The Kremlin announced Tuesday that President Vladimir Putin had founded a new department in the presidential administration specifically devoted to fighting corruption, the latest government initiative to combat one of the country's most stubborn problems.
The new department will oversee the work of verifying officials' income and expense declarations; uncovering and eliminating any potential conflicts of interest for government officials; and alerting law enforcement authorities about possible corruption schemes in state organs, among other duties.
The department will be headed by little-known Putin aide Oleg Plokhoi, whose surname, which is the same as the Russian word for "bad," prompted snickers from observers.
Putin speaks frequently about the government's need to fight corruption, calling it one of the country's main obstacles to development. International groups and opposition leaders give similar assessments, although the opposition often says Putin is only paying lip service to the problem.
Perhaps not coincidentally, just before the Kremlin's announcement about the new department, anti-corruption watchdog Transparency International released the 2013 edition of its Corruption Perceptions Index.
Russia rose six places from its 133rd-place ranking in last year's index, a ranking of public sector corruption as perceived by business people and country experts, but its score remained constant at 28 out of 100 possible points.The score put it in a nine-way tie with countries including Pakistan, Azerbaijan and the Gambia.
New Zealand and Denmark were ranked the most transparent in the ranking, with scores of 91, followed by Finland, Sweden, Norway, Singapore, Switzerland, the Netherlands, Australia and Canada. Afghanistan, North Korea and Somalia were seen as having the most corrupt governments, each receiving a score of 8.
Transparency International creates its ranking using a combination of surveys and assessments conducted by 13 separate institutions based on government and business climate data collected in the last two years.
Yelena Panifilova, head of Transparency International's Russia branch, said increasing government oversight alone would not solve the problem.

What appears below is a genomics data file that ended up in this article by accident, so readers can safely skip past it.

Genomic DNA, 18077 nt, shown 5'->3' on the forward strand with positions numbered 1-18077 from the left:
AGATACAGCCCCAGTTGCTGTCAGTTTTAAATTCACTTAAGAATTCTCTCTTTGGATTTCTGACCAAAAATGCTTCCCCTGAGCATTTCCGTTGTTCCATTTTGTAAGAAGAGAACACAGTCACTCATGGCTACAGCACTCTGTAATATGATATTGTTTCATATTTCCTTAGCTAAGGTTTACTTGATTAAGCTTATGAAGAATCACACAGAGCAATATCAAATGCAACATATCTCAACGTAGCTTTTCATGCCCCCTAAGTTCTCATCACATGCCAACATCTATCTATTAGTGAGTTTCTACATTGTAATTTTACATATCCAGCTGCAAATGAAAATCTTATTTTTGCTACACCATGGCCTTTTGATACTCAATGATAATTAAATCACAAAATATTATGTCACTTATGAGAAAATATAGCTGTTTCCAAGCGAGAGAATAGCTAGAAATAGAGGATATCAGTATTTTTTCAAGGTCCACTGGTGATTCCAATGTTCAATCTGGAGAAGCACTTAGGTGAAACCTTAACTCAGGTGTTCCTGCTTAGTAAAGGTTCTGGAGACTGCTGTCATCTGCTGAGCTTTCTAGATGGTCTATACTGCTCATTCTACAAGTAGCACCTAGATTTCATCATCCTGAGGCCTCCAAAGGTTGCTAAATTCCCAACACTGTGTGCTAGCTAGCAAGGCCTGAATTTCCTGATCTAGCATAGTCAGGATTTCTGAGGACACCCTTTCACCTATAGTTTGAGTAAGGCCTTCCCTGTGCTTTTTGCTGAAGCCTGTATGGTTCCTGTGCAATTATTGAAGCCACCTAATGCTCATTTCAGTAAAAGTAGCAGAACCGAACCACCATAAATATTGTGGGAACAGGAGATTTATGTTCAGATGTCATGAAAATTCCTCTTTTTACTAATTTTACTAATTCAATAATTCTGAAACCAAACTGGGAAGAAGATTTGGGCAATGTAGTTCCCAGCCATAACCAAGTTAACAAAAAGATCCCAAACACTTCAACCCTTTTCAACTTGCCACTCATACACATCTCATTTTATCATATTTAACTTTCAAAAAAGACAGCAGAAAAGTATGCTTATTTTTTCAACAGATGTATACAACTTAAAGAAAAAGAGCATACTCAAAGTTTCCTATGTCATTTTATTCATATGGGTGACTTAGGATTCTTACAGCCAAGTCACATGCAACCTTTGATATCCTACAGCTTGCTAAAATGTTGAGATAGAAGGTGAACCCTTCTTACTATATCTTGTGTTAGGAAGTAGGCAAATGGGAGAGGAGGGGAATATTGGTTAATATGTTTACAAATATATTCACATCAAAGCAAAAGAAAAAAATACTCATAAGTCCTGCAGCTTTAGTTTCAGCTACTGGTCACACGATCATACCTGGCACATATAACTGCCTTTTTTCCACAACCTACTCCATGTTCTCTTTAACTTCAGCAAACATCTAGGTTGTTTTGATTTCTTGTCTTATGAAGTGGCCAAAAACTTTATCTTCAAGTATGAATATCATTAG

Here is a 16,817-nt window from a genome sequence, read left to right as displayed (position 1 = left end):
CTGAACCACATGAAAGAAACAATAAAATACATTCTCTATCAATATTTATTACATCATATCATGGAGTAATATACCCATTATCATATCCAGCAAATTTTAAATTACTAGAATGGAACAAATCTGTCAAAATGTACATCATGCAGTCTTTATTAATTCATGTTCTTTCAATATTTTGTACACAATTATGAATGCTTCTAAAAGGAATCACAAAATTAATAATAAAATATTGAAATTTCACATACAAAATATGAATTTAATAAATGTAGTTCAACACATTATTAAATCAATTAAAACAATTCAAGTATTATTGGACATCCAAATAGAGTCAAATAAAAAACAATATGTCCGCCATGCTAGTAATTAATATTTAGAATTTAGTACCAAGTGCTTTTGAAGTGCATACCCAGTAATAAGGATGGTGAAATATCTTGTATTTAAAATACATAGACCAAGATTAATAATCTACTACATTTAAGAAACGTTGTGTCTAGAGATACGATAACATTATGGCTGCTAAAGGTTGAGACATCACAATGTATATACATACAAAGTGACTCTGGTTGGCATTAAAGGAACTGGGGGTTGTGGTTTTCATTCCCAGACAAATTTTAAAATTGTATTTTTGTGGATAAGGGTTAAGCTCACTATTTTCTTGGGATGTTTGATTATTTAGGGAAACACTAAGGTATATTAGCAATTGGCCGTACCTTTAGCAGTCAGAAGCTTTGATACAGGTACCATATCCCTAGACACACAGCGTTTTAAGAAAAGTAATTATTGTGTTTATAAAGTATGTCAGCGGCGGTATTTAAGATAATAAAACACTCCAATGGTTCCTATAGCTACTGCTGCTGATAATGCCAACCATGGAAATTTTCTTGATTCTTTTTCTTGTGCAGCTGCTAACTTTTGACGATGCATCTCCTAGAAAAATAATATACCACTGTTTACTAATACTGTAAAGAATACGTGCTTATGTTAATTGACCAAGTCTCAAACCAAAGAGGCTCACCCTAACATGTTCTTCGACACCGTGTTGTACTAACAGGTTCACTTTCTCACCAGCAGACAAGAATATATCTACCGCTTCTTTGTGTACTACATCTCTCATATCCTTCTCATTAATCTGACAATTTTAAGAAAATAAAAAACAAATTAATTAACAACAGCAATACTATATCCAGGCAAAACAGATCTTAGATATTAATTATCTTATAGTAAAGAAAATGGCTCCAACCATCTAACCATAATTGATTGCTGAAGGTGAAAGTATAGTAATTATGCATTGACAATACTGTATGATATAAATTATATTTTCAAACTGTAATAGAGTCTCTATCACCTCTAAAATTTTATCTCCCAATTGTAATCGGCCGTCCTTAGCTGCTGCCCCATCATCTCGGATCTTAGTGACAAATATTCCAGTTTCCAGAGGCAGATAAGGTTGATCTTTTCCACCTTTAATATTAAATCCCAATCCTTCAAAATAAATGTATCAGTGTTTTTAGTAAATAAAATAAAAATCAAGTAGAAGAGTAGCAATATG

"It is necessary for not only the government to battle corruption," Panifilova said at a press conference Tuesday, Interfax reported.
The government needs to develop channels to involve civil society in the battle with bribery and to better protect individuals who expose corruption, she said, adding that the poor results in the ranking were expected and showed that little progress has been made.
Speaking about the new Kremlin anti-corruption unit, Panfilova said she hoped it would act to coordinate already-existing efforts to fight graft in the government, as, by her count, there are 12 separate state entities currently working on the problem.
"Right now the prosecutor's office handles oversight and coordination of anti-corruption efforts," Panfilova told Interfax. "The Labor and Social Services Ministry is responsible for officials, their declarations and conflicts of interest. The Federal Anti-Monopoly Service is responsible for state orders."
"Anti-corruption legislation is mostly handled by the Justice Ministry and partly by the Economic Development Ministry," Panfilova said. "The Interior Ministry catches [corrupt officials], the Investigative Committee investigates [them], and the Federal Security Service catches high-ranking officials who commit corruption crimes."
According to parliamentarian Irina Yarovaya, who heads the State Duma's Security and Anti-Corruption Committee, the new Kremlin department will take on "practical tasks stemming from presidential orders and previously passed laws."
In a statement posted on her committee's website, Yarovaya echoed Putin's oft-repeated refrain that closer attention would soon be paid to upholding the rule of law in Russia.
"In my opinion, in the nearest future everything related to the strict observance of the law and to its implementation, to respect for the law as a guarantee of general security, will become a top priority in society and in the government," Yarovaya said.